Biomechanical simulations reveal a trade-off between adaptation to glacial climate and dietary niche versatility in European cave bears
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The cave bear is one of the best known extinct large mammals that inhabited Europe during the “Ice Age,” becoming extinct ≈24,000 years ago along with other members of the Pleistocene megafauna. Long-standing hypotheses speculate that many cave bears died during their long hibernation periods, which were necessary to overcome the severe and prolonged winters of the Last Glacial. Here, we investigate how long hibernation periods in cave bears would have directly affected their feeding biomechanics using CT-based biomechanical simulations of skulls of cave and extant bears. Our results demonstrate that although large paranasal sinuses were necessary for, and consistent with, long hibernation periods, trade-offs in sinus-associated cranial biomechanical traits restricted cave bears to feed exclusively on low energetic vegetal resources during the predormancy period. This biomechanical trade-off constitutes a new key factor to mechanistically explain the demise of this dominant Pleistocene megafaunal species as a direct consequence of climate cooling.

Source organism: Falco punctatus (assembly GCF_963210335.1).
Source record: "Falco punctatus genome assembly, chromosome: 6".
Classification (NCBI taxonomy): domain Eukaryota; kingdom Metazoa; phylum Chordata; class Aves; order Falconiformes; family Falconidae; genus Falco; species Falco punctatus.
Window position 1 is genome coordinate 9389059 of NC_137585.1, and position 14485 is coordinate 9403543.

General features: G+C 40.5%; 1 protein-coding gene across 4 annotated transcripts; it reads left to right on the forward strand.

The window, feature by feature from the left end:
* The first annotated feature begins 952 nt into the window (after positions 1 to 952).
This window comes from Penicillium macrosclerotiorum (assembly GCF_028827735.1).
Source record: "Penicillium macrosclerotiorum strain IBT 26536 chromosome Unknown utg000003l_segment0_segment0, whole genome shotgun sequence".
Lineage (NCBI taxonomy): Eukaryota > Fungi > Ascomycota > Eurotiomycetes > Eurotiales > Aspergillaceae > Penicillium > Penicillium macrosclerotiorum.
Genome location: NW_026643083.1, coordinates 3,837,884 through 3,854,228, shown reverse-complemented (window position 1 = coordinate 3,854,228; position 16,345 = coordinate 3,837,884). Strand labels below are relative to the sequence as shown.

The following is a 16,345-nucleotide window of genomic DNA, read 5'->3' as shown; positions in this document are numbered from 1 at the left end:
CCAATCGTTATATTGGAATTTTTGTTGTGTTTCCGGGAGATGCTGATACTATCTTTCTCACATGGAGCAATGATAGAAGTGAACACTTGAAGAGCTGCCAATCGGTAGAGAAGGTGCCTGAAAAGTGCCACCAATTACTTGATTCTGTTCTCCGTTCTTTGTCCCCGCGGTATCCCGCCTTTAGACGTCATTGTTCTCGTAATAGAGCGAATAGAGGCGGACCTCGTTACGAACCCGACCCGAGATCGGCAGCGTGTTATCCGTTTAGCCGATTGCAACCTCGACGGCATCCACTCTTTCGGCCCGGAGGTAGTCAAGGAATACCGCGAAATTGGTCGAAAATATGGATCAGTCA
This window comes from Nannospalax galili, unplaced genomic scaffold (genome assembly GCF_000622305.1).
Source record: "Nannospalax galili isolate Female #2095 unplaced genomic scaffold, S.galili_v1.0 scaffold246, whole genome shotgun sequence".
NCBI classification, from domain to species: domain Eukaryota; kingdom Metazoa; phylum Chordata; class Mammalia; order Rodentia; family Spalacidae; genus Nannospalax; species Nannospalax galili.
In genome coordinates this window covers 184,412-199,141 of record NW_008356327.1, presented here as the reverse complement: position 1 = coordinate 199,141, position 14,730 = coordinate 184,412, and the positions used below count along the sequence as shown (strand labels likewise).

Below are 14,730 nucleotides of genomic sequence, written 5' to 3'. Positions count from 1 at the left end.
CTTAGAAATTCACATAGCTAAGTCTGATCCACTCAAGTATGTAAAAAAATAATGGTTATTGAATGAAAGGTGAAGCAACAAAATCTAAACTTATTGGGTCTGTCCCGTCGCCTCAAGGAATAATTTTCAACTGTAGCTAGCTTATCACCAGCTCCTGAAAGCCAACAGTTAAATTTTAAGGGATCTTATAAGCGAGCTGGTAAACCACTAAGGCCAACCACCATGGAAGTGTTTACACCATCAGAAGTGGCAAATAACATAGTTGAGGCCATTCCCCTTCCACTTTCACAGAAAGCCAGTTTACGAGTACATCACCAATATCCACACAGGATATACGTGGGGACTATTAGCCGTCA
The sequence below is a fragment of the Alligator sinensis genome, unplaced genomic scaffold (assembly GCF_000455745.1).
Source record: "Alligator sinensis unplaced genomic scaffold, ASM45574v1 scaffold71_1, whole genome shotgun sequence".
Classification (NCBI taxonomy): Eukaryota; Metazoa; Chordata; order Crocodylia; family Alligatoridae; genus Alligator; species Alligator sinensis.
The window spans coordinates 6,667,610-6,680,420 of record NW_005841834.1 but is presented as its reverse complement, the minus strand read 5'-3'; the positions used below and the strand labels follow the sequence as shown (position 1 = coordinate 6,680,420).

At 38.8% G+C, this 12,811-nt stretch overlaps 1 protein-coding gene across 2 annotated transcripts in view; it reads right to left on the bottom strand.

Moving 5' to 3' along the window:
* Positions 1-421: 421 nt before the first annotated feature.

Pérez-Ramos, Alejandro; Tseng, Z. J.; and Grandal-d'Anglade, Aurora, "Biomechanical simulations reveal a trade-off between adaptation to glacial climate and dietary niche versatility in European cave bears" (2020). KIP Articles. 675.